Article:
Objective: To examine the efficacy of two preparatory interventions on one mile run performance in 90 high school long distance runners.
Method: After participants had completed a one mile baseline run, they were randomly assigned to participate in either one of two interventions (brief yoga exercises, motivational shouting exercises) or a no intervention control condition. Experimental conditions were implemented one week after the baseline run about 20 minutes before a second one mile trial.
Results: Participants assigned to the motivational intervention improved their running performance significantly more than those assigned to the other two conditions. Although the magnitude of the effect was small, participants assigned to yoga exercises showed significant improvements in running performance relative to control condition participants. Consumer satisfaction ratings indicated that participants who were assigned to the motivational and yoga exercise groups liked their interventions more than those assigned to the control group.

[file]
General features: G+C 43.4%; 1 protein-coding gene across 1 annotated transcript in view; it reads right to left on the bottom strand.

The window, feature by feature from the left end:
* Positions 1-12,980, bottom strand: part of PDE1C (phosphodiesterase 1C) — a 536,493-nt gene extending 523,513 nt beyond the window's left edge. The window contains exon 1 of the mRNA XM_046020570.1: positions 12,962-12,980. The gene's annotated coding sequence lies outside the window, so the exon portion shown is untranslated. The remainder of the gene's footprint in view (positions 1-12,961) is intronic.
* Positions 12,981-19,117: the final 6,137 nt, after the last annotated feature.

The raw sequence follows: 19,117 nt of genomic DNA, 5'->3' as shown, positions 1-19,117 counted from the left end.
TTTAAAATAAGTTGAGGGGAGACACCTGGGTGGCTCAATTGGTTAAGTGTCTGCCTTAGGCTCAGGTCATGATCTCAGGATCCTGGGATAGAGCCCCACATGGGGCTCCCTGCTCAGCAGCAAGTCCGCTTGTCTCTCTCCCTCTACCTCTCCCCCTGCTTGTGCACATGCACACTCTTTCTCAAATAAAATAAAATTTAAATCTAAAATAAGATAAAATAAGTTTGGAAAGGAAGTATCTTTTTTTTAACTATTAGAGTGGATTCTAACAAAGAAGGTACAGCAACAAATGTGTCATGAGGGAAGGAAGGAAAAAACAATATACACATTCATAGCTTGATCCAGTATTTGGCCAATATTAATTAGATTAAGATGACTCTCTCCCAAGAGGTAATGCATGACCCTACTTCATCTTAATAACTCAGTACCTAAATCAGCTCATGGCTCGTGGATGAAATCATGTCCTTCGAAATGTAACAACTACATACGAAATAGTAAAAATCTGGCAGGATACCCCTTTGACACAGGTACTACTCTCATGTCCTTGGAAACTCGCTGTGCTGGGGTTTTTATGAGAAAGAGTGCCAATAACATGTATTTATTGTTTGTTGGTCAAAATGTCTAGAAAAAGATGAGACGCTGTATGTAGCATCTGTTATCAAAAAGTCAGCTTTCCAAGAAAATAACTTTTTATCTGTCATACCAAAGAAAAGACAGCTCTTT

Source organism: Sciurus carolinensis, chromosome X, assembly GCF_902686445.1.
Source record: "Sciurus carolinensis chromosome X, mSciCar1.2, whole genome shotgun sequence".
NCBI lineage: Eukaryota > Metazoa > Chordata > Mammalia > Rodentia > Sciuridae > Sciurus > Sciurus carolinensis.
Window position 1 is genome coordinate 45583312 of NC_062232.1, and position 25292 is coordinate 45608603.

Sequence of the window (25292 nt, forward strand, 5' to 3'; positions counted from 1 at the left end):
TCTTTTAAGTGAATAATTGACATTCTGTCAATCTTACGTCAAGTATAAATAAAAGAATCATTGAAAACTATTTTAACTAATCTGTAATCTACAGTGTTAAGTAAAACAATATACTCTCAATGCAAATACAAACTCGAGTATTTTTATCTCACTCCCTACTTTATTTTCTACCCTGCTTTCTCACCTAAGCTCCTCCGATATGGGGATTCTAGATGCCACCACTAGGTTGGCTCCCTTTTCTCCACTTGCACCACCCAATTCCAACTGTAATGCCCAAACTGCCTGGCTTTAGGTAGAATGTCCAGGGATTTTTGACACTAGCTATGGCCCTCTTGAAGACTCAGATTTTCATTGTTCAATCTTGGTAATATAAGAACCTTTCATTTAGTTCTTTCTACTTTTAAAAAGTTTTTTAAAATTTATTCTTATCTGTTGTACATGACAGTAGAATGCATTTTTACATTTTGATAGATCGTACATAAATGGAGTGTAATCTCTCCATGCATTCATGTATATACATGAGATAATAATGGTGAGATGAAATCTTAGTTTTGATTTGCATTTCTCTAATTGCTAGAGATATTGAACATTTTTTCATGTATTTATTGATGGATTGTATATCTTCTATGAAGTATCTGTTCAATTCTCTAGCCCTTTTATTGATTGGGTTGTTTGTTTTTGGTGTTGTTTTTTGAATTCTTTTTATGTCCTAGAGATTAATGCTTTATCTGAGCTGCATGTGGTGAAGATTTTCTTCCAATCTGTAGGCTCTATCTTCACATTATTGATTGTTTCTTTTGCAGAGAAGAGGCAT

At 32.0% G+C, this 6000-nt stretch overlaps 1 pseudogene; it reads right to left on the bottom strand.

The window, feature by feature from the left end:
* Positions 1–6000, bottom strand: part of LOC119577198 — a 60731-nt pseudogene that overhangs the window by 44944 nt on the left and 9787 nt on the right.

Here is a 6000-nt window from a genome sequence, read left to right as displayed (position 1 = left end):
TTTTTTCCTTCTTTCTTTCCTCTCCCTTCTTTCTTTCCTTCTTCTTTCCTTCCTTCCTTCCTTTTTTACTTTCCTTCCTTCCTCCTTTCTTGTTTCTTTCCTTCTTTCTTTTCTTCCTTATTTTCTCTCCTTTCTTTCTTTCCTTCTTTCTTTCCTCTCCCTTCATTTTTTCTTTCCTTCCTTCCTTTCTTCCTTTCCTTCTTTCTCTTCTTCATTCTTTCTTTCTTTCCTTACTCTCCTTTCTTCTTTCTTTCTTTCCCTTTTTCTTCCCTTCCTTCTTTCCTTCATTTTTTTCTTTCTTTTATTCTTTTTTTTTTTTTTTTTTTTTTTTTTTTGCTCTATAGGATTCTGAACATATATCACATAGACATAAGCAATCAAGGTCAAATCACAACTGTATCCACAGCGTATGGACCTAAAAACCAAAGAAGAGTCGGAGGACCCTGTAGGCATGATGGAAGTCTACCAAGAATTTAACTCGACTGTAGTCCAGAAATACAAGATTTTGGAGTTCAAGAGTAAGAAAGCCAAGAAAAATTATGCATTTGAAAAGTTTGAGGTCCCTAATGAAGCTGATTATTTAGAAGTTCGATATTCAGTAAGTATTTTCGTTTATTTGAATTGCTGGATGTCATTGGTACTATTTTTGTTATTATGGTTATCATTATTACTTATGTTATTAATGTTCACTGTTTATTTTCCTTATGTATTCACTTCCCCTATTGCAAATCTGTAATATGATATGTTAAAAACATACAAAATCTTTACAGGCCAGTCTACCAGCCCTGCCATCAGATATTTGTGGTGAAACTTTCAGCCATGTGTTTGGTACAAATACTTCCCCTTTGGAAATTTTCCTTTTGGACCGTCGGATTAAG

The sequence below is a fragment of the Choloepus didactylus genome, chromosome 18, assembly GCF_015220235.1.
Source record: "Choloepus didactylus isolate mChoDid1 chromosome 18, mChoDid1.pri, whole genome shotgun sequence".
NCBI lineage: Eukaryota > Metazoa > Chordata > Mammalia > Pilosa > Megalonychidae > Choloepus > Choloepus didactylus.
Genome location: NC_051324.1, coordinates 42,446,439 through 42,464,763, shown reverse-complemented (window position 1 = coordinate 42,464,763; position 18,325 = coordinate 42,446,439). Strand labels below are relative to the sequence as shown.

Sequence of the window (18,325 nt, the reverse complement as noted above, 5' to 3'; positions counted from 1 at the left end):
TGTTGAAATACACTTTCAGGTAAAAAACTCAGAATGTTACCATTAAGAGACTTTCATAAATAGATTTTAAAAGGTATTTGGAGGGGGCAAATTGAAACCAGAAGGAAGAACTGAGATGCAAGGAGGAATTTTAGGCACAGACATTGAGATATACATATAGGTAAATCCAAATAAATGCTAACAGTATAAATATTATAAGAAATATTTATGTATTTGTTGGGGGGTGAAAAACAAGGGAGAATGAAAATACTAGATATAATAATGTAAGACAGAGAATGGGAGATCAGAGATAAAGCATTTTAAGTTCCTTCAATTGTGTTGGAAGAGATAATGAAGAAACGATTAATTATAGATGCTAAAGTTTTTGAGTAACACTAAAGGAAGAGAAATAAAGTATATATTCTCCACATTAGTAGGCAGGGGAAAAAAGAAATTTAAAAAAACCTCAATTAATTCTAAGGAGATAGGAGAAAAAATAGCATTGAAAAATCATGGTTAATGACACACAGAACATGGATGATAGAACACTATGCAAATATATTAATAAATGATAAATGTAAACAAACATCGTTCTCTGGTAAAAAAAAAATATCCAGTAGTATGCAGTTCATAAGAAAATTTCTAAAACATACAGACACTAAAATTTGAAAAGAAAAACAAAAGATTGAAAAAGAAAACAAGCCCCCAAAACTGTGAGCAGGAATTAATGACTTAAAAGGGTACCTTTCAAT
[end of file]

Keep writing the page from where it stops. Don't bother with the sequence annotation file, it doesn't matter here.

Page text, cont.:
Conclusion: Motivational and yoga interventions designed to improve long distance running performance were equally acceptable to the participants, but the former had a greater effect.
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Competing interests: none declared
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